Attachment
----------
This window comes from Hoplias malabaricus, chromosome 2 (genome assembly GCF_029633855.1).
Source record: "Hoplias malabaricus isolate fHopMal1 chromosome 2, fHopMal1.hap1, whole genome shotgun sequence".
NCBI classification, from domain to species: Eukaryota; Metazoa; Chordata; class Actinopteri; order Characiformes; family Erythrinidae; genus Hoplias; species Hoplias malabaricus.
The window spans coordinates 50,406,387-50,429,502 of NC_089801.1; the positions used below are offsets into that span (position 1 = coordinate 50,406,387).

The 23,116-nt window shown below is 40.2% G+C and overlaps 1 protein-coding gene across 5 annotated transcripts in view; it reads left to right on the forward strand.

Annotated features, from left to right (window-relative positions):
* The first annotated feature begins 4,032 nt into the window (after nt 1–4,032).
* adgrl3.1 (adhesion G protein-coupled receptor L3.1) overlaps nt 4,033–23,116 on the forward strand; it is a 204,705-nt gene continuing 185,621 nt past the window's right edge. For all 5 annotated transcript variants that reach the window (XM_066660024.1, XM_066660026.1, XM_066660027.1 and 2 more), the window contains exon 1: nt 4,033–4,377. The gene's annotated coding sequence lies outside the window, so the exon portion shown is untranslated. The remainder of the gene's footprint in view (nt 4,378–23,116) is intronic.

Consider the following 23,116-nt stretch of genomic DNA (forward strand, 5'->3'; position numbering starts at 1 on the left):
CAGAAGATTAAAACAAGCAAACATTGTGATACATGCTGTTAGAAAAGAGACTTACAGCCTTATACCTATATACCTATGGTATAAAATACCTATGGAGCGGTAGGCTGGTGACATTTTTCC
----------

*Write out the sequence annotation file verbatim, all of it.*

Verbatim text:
This window comes from Hoplias malabaricus, chromosome 2 (genome assembly GCF_029633855.1).
Source record: "Hoplias malabaricus isolate fHopMal1 chromosome 2, fHopMal1.hap1, whole genome shotgun sequence".
NCBI classification, from domain to species: Eukaryota; Metazoa; Chordata; class Actinopteri; order Characiformes; family Erythrinidae; genus Hoplias; species Hoplias malabaricus.
The window spans coordinates 50,406,387-50,429,502 of NC_089801.1; the positions used below are offsets into that span (position 1 = coordinate 50,406,387).

The 23,116-nt window shown below is 40.2% G+C and overlaps 1 protein-coding gene across 5 annotated transcripts in view; it reads left to right on the forward strand.

Annotated features, from left to right (window-relative positions):
* The first annotated feature begins 4,032 nt into the window (after nt 1–4,032).
* adgrl3.1 (adhesion G protein-coupled receptor L3.1) overlaps nt 4,033–23,116 on the forward strand; it is a 204,705-nt gene continuing 185,621 nt past the window's right edge. For all 5 annotated transcript variants that reach the window (XM_066660024.1, XM_066660026.1, XM_066660027.1 and 2 more), the window contains exon 1: nt 4,033–4,377. The gene's annotated coding sequence lies outside the window, so the exon portion shown is untranslated. The remainder of the gene's footprint in view (nt 4,378–23,116) is intronic.

Consider the following 23,116-nt stretch of genomic DNA (forward strand, 5'->3'; position numbering starts at 1 on the left):
CAGAAGATTAAAACAAGCAAACATTGTGATACATGCTGTTAGAAAAGAGACTTACAGCCTTATACCTATATACCTATGGTATAAAATACCTATGGAGCGGTAGGCTGGTGACATTTTTCC